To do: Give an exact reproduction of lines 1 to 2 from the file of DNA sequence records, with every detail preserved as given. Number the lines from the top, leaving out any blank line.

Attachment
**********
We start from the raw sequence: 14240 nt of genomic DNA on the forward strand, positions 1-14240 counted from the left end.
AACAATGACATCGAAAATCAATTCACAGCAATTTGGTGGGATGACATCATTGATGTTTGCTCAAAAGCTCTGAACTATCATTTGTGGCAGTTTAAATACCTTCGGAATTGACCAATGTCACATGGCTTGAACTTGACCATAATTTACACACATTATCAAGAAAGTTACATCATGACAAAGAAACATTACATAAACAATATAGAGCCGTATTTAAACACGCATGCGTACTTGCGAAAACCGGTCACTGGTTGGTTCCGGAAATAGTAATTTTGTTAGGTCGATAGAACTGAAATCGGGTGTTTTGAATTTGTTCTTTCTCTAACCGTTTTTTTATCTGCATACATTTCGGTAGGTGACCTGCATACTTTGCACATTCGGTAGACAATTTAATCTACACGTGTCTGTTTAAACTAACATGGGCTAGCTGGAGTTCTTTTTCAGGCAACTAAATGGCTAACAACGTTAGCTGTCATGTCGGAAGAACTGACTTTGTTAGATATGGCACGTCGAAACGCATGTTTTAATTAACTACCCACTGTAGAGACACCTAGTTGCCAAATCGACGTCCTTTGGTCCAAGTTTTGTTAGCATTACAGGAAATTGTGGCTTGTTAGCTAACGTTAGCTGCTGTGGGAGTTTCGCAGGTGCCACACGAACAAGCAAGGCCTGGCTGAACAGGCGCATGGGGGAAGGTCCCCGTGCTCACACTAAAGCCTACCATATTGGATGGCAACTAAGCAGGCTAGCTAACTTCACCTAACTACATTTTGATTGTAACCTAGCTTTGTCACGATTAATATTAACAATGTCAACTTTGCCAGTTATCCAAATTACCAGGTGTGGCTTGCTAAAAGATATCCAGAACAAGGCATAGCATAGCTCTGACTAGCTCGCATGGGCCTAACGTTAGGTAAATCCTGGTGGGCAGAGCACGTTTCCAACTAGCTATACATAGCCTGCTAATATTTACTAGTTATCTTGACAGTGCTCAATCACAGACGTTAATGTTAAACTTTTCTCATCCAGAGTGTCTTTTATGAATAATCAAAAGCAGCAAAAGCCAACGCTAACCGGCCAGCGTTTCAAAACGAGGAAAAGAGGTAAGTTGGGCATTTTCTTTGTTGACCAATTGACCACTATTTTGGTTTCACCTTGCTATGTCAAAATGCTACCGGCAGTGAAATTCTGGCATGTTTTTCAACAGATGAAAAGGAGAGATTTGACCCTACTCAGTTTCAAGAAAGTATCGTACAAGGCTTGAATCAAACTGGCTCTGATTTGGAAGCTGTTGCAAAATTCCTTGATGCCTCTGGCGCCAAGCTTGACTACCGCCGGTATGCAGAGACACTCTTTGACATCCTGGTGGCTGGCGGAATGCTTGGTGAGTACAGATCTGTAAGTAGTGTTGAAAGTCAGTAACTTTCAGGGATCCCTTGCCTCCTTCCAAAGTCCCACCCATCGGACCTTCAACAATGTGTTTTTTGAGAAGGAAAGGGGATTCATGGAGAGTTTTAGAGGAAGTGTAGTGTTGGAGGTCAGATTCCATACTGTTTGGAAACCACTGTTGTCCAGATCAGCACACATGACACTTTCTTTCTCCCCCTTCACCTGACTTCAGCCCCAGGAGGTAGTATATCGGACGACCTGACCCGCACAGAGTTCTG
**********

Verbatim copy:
We start from the raw sequence: 14240 nt of genomic DNA on the forward strand, positions 1-14240 counted from the left end.
AACAATGACATCGAAAATCAATTCACAGCAATTTGGTGGGATGACATCATTGATGTTTGCTCAAAAGCTCTGAACTATCATTTGTGGCAGTTTAAATACCTTCGGAATTGACCAATGTCACATGGCTTGAACTTGACCATAATTTACACACATTATCAAGAAAGTTACATCATGACAAAGAAACATTACATAAACAATATAGAGCCGTATTTAAACACGCATGCGTACTTGCGAAAACCGGTCACTGGTTGGTTCCGGAAATAGTAATTTTGTTAGGTCGATAGAACTGAAATCGGGTGTTTTGAATTTGTTCTTTCTCTAACCGTTTTTTTATCTGCATACATTTCGGTAGGTGACCTGCATACTTTGCACATTCGGTAGACAATTTAATCTACACGTGTCTGTTTAAACTAACATGGGCTAGCTGGAGTTCTTTTTCAGGCAACTAAATGGCTAACAACGTTAGCTGTCATGTCGGAAGAACTGACTTTGTTAGATATGGCACGTCGAAACGCATGTTTTAATTAACTACCCACTGTAGAGACACCTAGTTGCCAAATCGACGTCCTTTGGTCCAAGTTTTGTTAGCATTACAGGAAATTGTGGCTTGTTAGCTAACGTTAGCTGCTGTGGGAGTTTCGCAGGTGCCACACGAACAAGCAAGGCCTGGCTGAACAGGCGCATGGGGGAAGGTCCCCGTGCTCACACTAAAGCCTACCATATTGGATGGCAACTAAGCAGGCTAGCTAACTTCACCTAACTACATTTTGATTGTAACCTAGCTTTGTCACGATTAATATTAACAATGTCAACTTTGCCAGTTATCCAAATTACCAGGTGTGGCTTGCTAAAAGATATCCAGAACAAGGCATAGCATAGCTCTGACTAGCTCGCATGGGCCTAACGTTAGGTAAATCCTGGTGGGCAGAGCACGTTTCCAACTAGCTATACATAGCCTGCTAATATTTACTAGTTATCTTGACAGTGCTCAATCACAGACGTTAATGTTAAACTTTTCTCATCCAGAGTGTCTTTTATGAATAATCAAAAGCAGCAAAAGCCAACGCTAACCGGCCAGCGTTTCAAAACGAGGAAAAGAGGTAAGTTGGGCATTTTCTTTGTTGACCAATTGACCACTATTTTGGTTTCACCTTGCTATGTCAAAATGCTACCGGCAGTGAAATTCTGGCATGTTTTTCAACAGATGAAAAGGAGAGATTTGACCCTACTCAGTTTCAAGAAAGTATCGTACAAGGCTTGAATCAAACTGGCTCTGATTTGGAAGCTGTTGCAAAATTCCTTGATGCCTCTGGCGCCAAGCTTGACTACCGCCGGTATGCAGAGACACTCTTTGACATCCTGGTGGCTGGCGGAATGCTTGGTGAGTACAGATCTGTAAGTAGTGTTGAAAGTCAGTAACTTTCAGGGATCCCTTGCCTCCTTCCAAAGTCCCACCCATCGGACCTTCAACAATGTGTTTTTTGAGAAGGAAAGGGGATTCATGGAGAGTTTTAGAGGAAGTGTAGTGTTGGAGGTCAGATTCCATACTGTTTGGAAACCACTGTTGTCCAGATCAGCACACATGACACTTTCTTTCTCCCCCTTCACCTGACTTCAGCCCCAGGAGGTAGTATATCGGACGACCTGACCCGCACAGAGTTCTG